How to Structure Your Website Menu for SEO

How long ago did you set up your website? Have you made any edits to its structure since you created it? Did you just set it up based on what you saw other people doing?

A lot of people don’t put too much thought into the menus on their website because it just isn’t on the top of their priority list. But having a clear, organized navigation is SO important for two reasons:

  1. For your website visitors!!

No one likes when they can’t easily navigate a website. And no one’s going to spend time on a website that isn’t easy to navigate.

2. For Google!

When you make it clear which pages are which, Google has an easier time understanding which pages on your website are important – therefore making it easier for Google to show your website to new searchers/visitors.

But how do you structure your website menu in a clear, organized way? I’ll tell you!

https://youtu.be/kpdvWf9ZPA0

If your business has a logo, your website should have a clear, crisp logo that links to your homepage.

Linking to your homepage is important so people can easily navigate back to your home page, no matter where they are on your website.

You may also want to include a link to your homepage in your navigation. This is a personal choice – you may want that there to clarify if your audience is a bit less tech-savvy.

Primary & secondary menus

There has been a rise in recent years to actually have two menus on your website. Now, this isn’t a “must-do”, but sometimes it can make it a little bit easier for people to navigate your website. The purpose of each of these menus is a bit different: your secondary menu will give more information about your company.

primary and secondary menus

Primary menus are customer focused

Your primary menu should be customer-centric, meaning it should help people find your services or figure out what you do. What are the things that your customers can buy from you? What are the needs that they have? What are they looking for?

Now, I’ve seen some primary menus with a LOT of information in them. Sometimes too much info. And every time that you add another link to your primary menu, you’re decreasing the value of that page in Google’s eyes (plus you’re making it a bit more complicated for people to find what they’re looking for). So think about what your key pages are, and try to keep your primary menu to around 5-7 options to make it easy to navigate and for Google to understand what is important.

Be clear, not clever.

When you’re actually naming your menu items, you want to make sure you’re making them as clear as possible so your visitors know what they’re looking at.

Don’t call your blog, “Musings” – call it “Blog.”

Don’t call it, “What we do” – call it “About.”

If people aren’t familiar with you and your business, they’re going to have a very tough time navigating your site if your menu is written in funky terms.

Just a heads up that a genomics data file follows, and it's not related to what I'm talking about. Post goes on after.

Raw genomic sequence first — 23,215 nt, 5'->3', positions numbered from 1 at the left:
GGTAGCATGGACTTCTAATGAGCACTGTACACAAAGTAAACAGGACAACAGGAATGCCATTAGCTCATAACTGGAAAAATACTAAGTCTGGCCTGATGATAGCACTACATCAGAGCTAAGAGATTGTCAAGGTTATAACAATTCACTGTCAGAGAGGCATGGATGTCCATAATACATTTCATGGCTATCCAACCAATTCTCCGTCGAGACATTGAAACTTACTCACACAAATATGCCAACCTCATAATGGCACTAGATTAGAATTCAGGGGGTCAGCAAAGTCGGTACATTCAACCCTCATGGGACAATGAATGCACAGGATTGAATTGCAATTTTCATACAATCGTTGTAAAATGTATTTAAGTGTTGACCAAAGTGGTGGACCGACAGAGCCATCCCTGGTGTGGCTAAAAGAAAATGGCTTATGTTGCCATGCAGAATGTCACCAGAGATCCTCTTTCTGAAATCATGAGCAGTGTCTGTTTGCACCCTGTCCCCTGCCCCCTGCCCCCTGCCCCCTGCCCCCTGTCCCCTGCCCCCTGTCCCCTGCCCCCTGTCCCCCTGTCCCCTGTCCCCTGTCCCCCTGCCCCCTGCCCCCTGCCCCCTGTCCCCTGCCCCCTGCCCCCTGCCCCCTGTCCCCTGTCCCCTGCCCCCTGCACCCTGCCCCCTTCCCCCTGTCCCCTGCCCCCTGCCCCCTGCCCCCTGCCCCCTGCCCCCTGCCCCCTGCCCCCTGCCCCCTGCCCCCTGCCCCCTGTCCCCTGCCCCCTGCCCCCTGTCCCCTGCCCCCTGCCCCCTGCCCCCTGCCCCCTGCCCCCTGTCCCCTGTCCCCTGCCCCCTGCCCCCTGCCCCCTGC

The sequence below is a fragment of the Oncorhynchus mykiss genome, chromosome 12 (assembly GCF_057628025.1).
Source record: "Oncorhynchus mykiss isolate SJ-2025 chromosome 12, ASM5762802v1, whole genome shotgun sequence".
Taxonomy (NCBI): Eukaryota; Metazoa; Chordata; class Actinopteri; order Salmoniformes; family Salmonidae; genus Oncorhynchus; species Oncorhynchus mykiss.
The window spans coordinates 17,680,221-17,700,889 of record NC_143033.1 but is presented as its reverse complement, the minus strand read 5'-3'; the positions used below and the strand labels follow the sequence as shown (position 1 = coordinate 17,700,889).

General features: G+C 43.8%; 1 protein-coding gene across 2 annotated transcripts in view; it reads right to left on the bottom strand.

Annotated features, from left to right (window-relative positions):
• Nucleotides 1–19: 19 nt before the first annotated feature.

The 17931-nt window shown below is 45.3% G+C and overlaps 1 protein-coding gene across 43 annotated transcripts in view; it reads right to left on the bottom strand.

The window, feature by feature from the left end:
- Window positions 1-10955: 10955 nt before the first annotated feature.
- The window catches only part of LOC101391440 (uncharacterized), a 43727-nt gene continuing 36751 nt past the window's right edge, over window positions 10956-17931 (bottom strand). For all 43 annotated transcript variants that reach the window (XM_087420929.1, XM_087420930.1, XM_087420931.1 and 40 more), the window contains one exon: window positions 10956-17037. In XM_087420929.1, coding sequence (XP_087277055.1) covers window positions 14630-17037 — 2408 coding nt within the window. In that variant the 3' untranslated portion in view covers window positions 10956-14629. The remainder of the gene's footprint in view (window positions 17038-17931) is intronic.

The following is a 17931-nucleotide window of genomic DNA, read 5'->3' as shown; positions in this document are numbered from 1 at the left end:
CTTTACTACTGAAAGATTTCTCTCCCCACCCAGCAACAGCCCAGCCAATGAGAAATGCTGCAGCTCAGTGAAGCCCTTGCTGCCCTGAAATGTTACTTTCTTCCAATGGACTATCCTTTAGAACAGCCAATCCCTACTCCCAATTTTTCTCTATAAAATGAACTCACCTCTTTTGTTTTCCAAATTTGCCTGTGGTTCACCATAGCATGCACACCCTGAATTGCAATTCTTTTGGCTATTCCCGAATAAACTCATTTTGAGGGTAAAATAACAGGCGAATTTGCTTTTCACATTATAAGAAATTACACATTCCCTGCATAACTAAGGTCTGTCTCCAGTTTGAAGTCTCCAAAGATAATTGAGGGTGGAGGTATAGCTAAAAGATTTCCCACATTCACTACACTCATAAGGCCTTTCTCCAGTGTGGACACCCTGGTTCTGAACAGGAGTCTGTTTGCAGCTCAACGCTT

Secondary menus are company-centric

Your secondary menu should be company-centric, meaning it should give more information about your company. So if your visitors want to find out more about you, if they want to apply for a job at your company, if they want to contact you, or dig deeper into your company’s history, this is where they can do that.

You may want to use your secondary menu to include a space for people to sign up for your email list, or you may want to include a search bar so people can find anything they’re looking for.

I like to use social links in my secondary menu, and some businesses like to include their email address or phone number for a quick, easy way for people to connect with them, without needing to dig through everything and visit a contact form or the footer.

Are there things that should go in both the main menu and the secondary menu?

“Should I use drop-downs?”

“I have too many things in my main navigation, can I do a drop-down?”

Yes, you can. But you have to be smart about it.

A drop-down doesn’t negatively impact your SEO. In fact, it can improve it if it’s organized in a really smart way. But dropdowns can also be a little bit annoying for users, especially if they don’t know that it is a drop-down.

So if you use a drop-down, make sure that your theme also includes a little arrow or carrot to tell your visitors, “Hey, there’s something going on down here, come check it out.”

Do not put drop-down links underneath a link. If you’re going to use a drop-down, have that be an umbrella term for what you’re going to have in the drop-down.

“I’m an e-commerce shop with a BUNCH of products. What do I do?”

If you’re an e-commerce shop with a bunch of different products, how do you make sure that people can find what they’re looking for?

You can either link to specific categories and let people scroll through from there, or you can use a mega drop-down menu. A mega drop-down menu includes multiple categories in one hover or click, which tends to work better than individual category dropdowns.

Wayfair uses a mega drop-down menu for their collections:

“How do I make my website mobile-friendly?”

Making sure your website is easy to navigate on a mobile device is SO important because SO many people use their phones to do everything. The secret here is to make sure that when you shift into the mobile version of your site, you use what’s called a hamburger menu.

hamburger menu

Hamburger menus have become really well known among people who are navigating on their mobile devices, so people know how to move their way around without the menu taking up the entire screen of their mobile device.

So now we’ve taken a look at how to organize the main navigation of your website, we’ve gone through how to layout your homepage, and how to organize your website menus. Stay tuned for Part 4 of this 5-part series, where I’ll be going over categories and tags and how you can use those in order to help people navigate through your site.